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|How to Design Programs|
by Jeremy at 5:24 am EDT, Aug 20, 2002
How to Design Programs: An Introduction to Programming and Computing
This is the on-line version of the third printing by the MIT Press.
|How to Design Programs|
by noteworthy at 7:30 am EDT, Aug 6, 2008
Or, how to cultivate a computational state of mind.
Many professions require some form of computer programming. Accountants program spreadsheets and word processors; photographers program photo editors; musicians program synthesizers; and professional programmers instruct plain computers. Programming has become a required skill.
Yet programming is more than just a vocational skill. Indeed, good programming is a fun activity, a creative outlet, and a way to express abstract ideas in a tangible form. And designing programs teaches a variety of skills that are important in all kinds of professions: critical reading, analytical thinking, creative synthesis, and attention to detail.
We therefore believe that the study of program design deserves the same central role in general education as mathematics and English. Or, put more succinctly,everyone should learn how to design programs.
This book is the first book on programming as the core subject of a liberal arts education. Its main focus is the design process that leads from problem statements to well-organized solutions; it deemphasizes the study of programming language details, algorithmic minutiae, and specific application domains.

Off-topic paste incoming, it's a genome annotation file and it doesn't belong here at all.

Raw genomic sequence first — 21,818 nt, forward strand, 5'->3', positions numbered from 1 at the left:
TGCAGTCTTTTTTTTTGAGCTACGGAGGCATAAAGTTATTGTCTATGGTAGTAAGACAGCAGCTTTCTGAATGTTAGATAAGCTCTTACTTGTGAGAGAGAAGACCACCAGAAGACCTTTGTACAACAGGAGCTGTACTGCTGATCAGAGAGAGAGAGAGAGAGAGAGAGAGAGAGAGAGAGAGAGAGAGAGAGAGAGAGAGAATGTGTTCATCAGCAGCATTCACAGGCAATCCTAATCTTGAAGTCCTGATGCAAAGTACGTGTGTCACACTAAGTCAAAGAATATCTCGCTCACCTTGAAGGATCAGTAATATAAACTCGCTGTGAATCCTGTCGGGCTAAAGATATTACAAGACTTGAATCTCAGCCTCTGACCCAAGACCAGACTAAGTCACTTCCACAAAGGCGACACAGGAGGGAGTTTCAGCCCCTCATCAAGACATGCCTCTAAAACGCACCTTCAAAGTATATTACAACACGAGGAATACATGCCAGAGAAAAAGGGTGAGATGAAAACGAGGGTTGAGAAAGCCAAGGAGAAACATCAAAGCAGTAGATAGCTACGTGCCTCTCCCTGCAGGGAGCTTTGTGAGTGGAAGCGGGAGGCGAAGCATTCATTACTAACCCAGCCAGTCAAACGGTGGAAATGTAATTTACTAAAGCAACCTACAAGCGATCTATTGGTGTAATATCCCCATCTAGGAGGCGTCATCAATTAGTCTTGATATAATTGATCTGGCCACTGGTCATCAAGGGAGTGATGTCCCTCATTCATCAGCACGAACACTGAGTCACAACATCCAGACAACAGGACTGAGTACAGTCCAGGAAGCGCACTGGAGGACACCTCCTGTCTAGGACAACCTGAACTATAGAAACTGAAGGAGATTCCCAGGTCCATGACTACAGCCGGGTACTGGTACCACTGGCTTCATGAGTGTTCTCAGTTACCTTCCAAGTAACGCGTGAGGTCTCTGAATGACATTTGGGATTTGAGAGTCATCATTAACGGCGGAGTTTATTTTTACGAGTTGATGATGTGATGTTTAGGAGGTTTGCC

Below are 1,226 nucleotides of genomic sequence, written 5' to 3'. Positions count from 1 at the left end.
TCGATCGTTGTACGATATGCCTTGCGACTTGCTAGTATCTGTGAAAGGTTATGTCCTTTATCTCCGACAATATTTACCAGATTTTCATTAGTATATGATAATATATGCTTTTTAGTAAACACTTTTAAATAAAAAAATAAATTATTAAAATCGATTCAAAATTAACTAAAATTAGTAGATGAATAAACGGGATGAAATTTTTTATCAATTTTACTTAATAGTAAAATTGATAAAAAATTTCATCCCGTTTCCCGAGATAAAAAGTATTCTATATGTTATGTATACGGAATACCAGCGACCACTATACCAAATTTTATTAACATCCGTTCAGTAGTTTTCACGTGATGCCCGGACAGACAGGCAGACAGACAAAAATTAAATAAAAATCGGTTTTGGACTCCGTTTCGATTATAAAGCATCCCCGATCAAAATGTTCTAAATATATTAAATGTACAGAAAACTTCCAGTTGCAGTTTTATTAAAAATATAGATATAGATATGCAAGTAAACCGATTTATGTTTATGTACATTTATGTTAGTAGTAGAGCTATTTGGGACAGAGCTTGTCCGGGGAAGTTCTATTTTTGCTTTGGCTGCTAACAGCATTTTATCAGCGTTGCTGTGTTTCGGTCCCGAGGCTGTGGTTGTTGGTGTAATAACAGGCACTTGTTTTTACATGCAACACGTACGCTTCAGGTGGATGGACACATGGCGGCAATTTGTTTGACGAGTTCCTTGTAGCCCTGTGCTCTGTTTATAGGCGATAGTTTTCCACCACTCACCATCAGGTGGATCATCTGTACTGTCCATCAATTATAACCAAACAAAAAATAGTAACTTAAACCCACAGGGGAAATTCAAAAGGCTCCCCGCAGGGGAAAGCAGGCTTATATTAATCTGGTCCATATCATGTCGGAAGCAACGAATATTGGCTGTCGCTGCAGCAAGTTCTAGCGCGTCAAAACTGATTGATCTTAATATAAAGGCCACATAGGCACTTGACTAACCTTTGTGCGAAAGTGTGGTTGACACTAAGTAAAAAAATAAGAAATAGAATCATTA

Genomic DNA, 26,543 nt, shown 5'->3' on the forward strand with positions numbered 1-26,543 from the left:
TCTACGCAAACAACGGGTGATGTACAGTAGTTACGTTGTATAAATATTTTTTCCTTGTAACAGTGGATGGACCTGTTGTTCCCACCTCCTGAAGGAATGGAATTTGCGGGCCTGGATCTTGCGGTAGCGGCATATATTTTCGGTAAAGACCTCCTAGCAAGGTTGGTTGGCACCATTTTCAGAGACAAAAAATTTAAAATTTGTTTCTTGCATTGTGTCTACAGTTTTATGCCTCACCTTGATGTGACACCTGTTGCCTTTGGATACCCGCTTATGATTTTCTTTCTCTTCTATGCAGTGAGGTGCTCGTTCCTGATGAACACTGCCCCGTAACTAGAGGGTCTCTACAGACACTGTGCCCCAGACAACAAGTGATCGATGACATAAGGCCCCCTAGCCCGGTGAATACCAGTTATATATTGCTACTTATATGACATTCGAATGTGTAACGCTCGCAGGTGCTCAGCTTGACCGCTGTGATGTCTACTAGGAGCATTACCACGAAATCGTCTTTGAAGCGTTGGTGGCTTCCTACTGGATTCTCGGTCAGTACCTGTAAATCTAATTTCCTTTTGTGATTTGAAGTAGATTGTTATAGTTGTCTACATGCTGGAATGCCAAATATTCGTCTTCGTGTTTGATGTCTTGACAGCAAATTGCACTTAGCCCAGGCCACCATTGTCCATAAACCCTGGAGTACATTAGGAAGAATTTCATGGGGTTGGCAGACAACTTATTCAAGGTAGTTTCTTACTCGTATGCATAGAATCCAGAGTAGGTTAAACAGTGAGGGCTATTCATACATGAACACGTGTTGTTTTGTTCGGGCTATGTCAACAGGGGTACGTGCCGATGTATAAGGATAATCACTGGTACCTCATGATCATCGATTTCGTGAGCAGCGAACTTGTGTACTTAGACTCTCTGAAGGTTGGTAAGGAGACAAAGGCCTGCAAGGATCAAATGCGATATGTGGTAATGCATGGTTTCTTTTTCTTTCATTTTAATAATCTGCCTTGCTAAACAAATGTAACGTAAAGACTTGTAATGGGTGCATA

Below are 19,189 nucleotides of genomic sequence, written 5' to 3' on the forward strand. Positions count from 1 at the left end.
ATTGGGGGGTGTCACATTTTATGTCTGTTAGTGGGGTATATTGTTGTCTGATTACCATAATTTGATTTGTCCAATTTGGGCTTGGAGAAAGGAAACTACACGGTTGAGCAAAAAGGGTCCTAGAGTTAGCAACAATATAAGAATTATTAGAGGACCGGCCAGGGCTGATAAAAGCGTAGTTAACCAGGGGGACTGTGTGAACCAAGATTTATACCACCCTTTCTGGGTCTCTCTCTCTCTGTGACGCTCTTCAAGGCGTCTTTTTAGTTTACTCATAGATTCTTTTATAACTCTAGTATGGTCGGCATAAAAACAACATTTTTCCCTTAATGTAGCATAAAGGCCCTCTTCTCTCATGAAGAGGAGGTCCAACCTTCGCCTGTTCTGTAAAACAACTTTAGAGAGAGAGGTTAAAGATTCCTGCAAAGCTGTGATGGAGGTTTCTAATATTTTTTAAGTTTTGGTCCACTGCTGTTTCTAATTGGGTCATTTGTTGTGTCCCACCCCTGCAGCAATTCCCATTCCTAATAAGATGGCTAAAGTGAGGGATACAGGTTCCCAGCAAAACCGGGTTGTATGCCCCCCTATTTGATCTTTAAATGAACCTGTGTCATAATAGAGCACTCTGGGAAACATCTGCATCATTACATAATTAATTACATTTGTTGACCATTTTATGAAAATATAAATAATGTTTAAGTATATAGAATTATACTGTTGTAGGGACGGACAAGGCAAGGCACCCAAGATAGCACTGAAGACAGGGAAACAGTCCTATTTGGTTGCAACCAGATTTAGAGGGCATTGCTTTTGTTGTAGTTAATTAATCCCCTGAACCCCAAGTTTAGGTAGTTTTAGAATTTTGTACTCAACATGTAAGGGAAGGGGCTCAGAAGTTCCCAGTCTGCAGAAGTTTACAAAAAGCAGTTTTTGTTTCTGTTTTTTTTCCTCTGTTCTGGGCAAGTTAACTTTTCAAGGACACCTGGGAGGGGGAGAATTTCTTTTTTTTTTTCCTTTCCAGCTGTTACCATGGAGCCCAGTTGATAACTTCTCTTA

From the archive:
Defining craftsmanship far more broadly than “skilled manual labor,” Richard Sennett maintains that the computer programmer, the doctor, the artist, and even the parent and citizen engage in a craftsman’s work. Craftsmanship names the basic human impulse to do a job well for its own sake, says the author, and good craftsmanship involves developing skills and focusing on the work rather than ourselves. In this thought-provoking book, one of our most distinguished public intellectuals explores the work of craftsmen past and present, identifies deep connections between material consciousness and ethical values, and challenges received ideas about what constitutes good work in today’s world.
The Craftsman engages the many dimensions of skill—from the technical demands to the obsessive energy required to do good work. Craftsmanship leads Sennett across time and space, from ancient Roman brickmakers to Renaissance goldsmiths to the printing presses of Enlightenment Paris and the factories of industrial London; in the modern world he explores what experiences of good work are shared by computer programmers, nurses and doctors, musicians, glassblowers, and cooks. Unique in the scope of his thinking, Sennett expands previous notions of crafts and craftsmen and apprises us of the surprising extent to which we can learn about ourselves through the labor of making physical things.